Saturday Night Fever in New York

 

As you may have heard, there were competing cards in New York, this past weekend. It certainly ended up being a memorable and entertaining night of boxing from the Barclays Center, in Brooklyn, and the Theater at Madison Square Garden (which were televised by Showtime and HBO, respectively).

 

Literally and figuratively the biggest bout on Saturday was the heavyweight battle between defending WBC champion Deontay Wilder facing Luis Ortiz. Coming into this bout, despite a glossy record (39-0 with 38 knockouts), to many observers, Wilder was unproven and unauthentic as a prizefighter. In facing the 38-year-old Cuban, he would give a barometer of his true abilities.

 

And to be honest, for much of this see-saw battle, it was an indictment on the unrefined and oftentimes unhinged skill set of Wilder, who came in at a rather flimsy looking 214 pounds. The early portions of the bout were controlled by Ortiz, who steadily came forward and methodically out-worked Wilder in a fight that began at a very slow pace and had the fans at the Barclays Center restless.

 

In the fifth, Wilder scored a knockdown but he then found himself out on his feet two rounds later, as he was caught flush by a short right hook in an exchange. For a minute or two, it seemed like Ortiz was destined to be a heavyweight titlist but, for whatever reason (fatigue? Age?), he refused to seize upon the opportunity in front of him.

 

To paraphrase the late Dennis Green, “Wilder was who we thought he was AND HE LET ‘EM OFF THE HOOK!”

 

Ortiz will have many a sleepless night in the future, as he thinks about that eighth round, in which he failed to capitalize on the moment and change his life. Fortune favors the bold and, in this instance, Ortiz was anything but.

 

Eventually Wilder would regain his bearings and turn the tide with a series of right hands. Say whatever you want about the “Bronze Bomber”; he has – as they say in baseball – plenty of holes in his swing and he would be the player who would strikeout 150 times in a season but also hit 50 home runs while driving in a ton of runs. With Deontay (is) Wilder, you take the good with the bad.

 

And on this night, with his title run (and perhaps his life-changing payday versus IBF/WBA beltholder Anthony Joshua) slipping away, he came up with the proverbial 10-run homer, as Larry Merchant would say. For all his defiencies, technically and fundamentally, Wilder has the eraser. While it turns out that he was somehow up on all three cards going into the championship rounds, there was great anticipation over what was transpiring.

 

Then in the 10th frame, this happened:

 

 

And with that, Wilder retained his title in one of the more memorable heavyweight title fights in recent memory. Yes, he’s as flawed as he is dangerous, and dangerous as he is flawed, but even with his shortcomings, he isn’t an easy out. With his sloppy technique (and, at this juncture, he is what he is), he’ll never be in complete control of a fight at the elite level. But with his God-given power, he’s never out of a fight either.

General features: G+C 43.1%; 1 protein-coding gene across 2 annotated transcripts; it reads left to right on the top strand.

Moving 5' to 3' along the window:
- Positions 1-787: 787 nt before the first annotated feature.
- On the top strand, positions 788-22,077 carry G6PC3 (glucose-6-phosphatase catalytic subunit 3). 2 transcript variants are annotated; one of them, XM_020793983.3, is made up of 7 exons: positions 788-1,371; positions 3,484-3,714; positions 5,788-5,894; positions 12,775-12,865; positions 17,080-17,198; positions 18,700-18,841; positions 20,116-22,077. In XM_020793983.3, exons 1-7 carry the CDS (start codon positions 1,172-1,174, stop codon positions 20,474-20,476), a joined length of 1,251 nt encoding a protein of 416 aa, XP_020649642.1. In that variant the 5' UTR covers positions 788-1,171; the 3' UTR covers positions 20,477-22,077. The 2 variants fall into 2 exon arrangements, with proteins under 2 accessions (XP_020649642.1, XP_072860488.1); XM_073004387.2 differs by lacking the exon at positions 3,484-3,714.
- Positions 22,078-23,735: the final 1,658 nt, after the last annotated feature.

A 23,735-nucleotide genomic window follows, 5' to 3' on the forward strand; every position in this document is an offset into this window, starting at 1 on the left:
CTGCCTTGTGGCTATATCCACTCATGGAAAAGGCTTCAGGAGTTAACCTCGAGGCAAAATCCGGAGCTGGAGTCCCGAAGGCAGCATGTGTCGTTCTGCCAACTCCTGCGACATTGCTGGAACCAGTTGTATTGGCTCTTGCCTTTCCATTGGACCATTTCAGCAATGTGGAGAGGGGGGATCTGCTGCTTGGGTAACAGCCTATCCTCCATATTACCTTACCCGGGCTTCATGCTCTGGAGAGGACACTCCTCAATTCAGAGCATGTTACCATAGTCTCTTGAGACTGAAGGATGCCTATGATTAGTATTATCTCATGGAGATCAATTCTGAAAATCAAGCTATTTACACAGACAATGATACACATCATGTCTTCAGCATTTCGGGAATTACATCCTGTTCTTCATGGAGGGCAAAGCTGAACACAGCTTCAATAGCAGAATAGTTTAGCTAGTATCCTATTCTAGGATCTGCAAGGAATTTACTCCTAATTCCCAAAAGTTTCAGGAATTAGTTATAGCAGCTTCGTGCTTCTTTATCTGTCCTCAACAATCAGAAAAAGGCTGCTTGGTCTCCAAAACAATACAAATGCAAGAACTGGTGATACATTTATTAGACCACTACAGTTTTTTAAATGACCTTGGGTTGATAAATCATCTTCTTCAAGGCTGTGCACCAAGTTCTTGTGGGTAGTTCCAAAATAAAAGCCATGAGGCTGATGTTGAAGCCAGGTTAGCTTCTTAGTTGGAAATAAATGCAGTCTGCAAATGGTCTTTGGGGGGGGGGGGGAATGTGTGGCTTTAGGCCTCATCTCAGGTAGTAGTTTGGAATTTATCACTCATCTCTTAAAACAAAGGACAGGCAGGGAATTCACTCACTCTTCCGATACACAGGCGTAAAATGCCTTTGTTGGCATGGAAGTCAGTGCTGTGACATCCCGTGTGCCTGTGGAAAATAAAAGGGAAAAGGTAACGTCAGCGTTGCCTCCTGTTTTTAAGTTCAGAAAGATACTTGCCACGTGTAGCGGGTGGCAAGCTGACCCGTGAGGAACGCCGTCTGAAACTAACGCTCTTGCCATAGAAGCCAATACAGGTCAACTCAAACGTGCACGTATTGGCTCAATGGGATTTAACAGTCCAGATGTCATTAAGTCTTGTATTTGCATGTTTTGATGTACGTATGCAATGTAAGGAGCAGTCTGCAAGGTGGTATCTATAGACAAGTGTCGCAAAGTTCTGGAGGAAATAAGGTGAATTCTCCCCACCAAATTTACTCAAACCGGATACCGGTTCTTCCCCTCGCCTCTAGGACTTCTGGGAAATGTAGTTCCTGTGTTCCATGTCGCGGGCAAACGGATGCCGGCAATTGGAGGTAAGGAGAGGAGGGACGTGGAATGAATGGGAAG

Ortiz found discovered this the hard way.

 

– On Sunday morning, I received the following email from an old reader of mine, “The Battleship” Bill Pittman, who I think echoes the thoughts of many other fans, regarding Wilder:

 

“Hi Steve, I wanted to follow-up my email from last week about the Wilder/Ortiz fight, when I was so sure Wilder would get beat. Now, the morning after the fight, obviously things look different. I greatly enjoyed the fight, which was highly interesting and/or extremely exciting throughout! Wilder was just as technically bad as I thought he’d be and Ortiz showed his boxing skills to jump out to a solid lead on my scorecard. But what I had not expected was for Wilder to be so damn tough! This was a guy who had been buzzed by lesser-lights, yet he refused to be beaten down by a fighter as good as Ortiz. For the first time I can remember, he showed true championship heart and an indomitable will and just refused to allow himself to be beaten or knocked out (round 7). It made for a great fight and made me appreciate Wilder in a way I never had before.

 

“Previously I always viewed Deontay Wilder as a wild, unorthodox fighter who did so many things wrong in the ring but always made it through because he was matched very carefully and had a huge, equalizing punch. But after last night, in seeing his heart on the line and how he rose to the occasion, I have to say I am now a fan. That performance redefined him for me and converted me to someone who now appreciates him for who he is. He’s still seriously flawed, and eventually that will probably bring him to grief, but he’s also tough as nails and has an indomitable will. It’s hard to not like a fighter like that, flaws and all.

 

“I’ve heard Wilder say in the past that he was mystified why the fight fans have not flocked to his banner, as a hard-hitting, undefeated American heavyweight. I can only speak for myself but I never was a fan before because I found his level of opposition off-putting and it made me believe his career was about protecting him and not about showing he was a serious fighter. But in stepping up to fight a guy as skilled as Ortiz, Deontay put himself on the line and, while he was outboxed and struggled, he did what all top-quality fighters do, he found a way to win. So going forward, this old fight fan from Indiana will be in his corner. Especially if he continues to challenge himself by seeking out fights with the best.